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Category Archives: Dharma

Taliban leader Mullah Mohammed Omar [1] seems to be happy giving a glimpse of the history lessons he picked up while at the Madrassa in Quetta, Pakistan, and other places of Islamic learning and scholarship throughout his illustrious career. His impressive academic credentials notwithstanding, his comments do provide an interesting insight into the bigger picture of the taquia (lies, deception) concept in Islam.

Excerpts from the Pakistani newspaper, Daily Times [2] follow.

Taliban leader Mullah Omar on Saturday told the US and NATO to study Afghanistan’s long history of war, in a reminder that foreign forces had achieved limited military success in the country.

He said the US and NATO should study the history of Alexander the Great, whose forces were defeated by Pashtun tribesmen in the 4th century.

Unfortunately for Dr. Omar, with the possible exception of the profound work done by the renounced and illustrious historians at the various Madrassas he might have graced, there is no record of any "Pashtun tribesmen" confronting the Greeks under Alexander, when they reached the Indian subcontinent. His claim is typical of the distortion of history Muslims are apt at, in order to give Islam a favorable profile. Which is, not surprisingly, consonant with the taquia (lies, deception) concept in Islam. Before Islam was spread by the sword in the Indian subcontinent, present day India, Pakistan, Afghanistan, Bangladesh, SE Asia, Eastern Iran, some parts of Central Asia, Burma were primarily Hindu, with some Buddhist, Jain and Zoroastrian population. During Alexander’s time, these regions were more or less completely Hindu, since that was before the advent of Buddhism.

When Alexander reached the Indian subcontinent, he faced ferocious resistance from the assorted republics of North West India. Bloody battles fought with the Kambojas and at Aunous, culminated in the Battle of Hydaspes (May 326 B.C.) against the Indian Hindu King Pururava (known to the Greeks as Porus), in which nearly 5000 Macedonians were killed. Alexander himself was wounded in the battle and his favorite mount Bucephalus and key soldiers slaughtered in the fighting.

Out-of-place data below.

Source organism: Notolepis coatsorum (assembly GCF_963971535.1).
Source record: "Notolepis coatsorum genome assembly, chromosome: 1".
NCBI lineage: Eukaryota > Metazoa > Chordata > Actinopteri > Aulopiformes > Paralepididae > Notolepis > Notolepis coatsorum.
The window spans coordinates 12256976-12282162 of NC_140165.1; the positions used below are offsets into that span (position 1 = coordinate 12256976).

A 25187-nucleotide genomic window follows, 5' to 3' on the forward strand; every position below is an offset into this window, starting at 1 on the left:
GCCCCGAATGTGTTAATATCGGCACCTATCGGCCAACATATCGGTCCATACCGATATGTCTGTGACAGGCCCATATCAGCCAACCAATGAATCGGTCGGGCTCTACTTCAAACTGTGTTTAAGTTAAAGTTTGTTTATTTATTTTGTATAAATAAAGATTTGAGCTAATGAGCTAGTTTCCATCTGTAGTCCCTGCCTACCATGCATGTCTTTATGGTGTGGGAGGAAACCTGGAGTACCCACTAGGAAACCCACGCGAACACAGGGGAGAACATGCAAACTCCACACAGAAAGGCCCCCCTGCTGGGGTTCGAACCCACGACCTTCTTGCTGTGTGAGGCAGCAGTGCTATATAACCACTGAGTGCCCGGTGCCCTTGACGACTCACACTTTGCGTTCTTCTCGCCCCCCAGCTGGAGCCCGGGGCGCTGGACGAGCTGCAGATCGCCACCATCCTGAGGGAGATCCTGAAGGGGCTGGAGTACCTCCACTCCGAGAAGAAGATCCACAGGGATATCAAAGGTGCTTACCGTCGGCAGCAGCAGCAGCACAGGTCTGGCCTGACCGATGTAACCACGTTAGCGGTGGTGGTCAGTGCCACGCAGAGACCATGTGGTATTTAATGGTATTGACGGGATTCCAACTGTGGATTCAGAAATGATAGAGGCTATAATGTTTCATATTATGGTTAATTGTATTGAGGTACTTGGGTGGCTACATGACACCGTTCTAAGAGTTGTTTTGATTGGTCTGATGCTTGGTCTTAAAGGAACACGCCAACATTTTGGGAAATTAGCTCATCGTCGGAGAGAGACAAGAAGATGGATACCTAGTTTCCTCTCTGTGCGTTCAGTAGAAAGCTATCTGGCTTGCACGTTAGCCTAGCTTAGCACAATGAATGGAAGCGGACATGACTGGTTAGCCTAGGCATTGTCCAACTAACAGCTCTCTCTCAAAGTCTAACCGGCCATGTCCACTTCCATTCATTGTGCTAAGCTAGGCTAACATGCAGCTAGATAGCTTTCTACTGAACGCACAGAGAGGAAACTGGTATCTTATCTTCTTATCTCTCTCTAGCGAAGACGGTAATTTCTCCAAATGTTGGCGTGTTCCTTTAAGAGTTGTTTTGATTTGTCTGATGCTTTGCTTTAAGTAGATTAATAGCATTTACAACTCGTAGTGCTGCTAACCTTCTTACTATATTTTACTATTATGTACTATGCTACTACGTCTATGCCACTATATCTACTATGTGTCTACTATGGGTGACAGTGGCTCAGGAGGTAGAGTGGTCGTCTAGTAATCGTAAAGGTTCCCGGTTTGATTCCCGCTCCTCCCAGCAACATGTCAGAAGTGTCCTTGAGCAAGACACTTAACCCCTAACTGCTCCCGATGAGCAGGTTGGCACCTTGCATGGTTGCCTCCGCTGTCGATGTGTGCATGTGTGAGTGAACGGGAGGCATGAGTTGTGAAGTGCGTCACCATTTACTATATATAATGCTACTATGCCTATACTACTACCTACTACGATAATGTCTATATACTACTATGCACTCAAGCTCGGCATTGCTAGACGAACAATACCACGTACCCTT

The Indian king wounded, but still on his feet was restored to his throne by Alexander, impressed by the courage, determination and valor of the Indians, and by the nobility of Pururava, who refused to submit even after defeat. But the resistance of the Indians and what they told him led to a drastic change of action for the all conquering Macedonians.

The kingdom of Pururava was in fact a relatively minor power, one in the tapestry of small Hindu kingdoms and republics in North West India. Far larger and more organized states like that of Magadha lay to the east, awaiting the onset of the Greeks. It has been recorded that Hindu monks and Sadhus (saints) traversed the face of the nation to rouse the people against the invaders. The saint philosopher Chanakya was believed to be a guiding force behind the resistance. Some holy men brought before Alexander even boldly proclaimed that he would never be able to defeat the land of India and it would prove his doom. A young prince called Chandragupta was brought before the Emperor, who ordered his death. Chandragupta nevertheless managed to escape and organize the armies of Magadha against the invaders.

It has been recorded by traditional Greek historians that the army of Alexander tired and worn out by their long marches clamored that they return to their homes and hence Alexander turned back from his march into India. However a more critical analysis, now widely accepted, attest to the fear of the Greeks to march further into India. The Greeks had almost been defeated by the small armies of the Indian North West and their chances against the much larger and organized armies of interior India would have been extremely doubtful.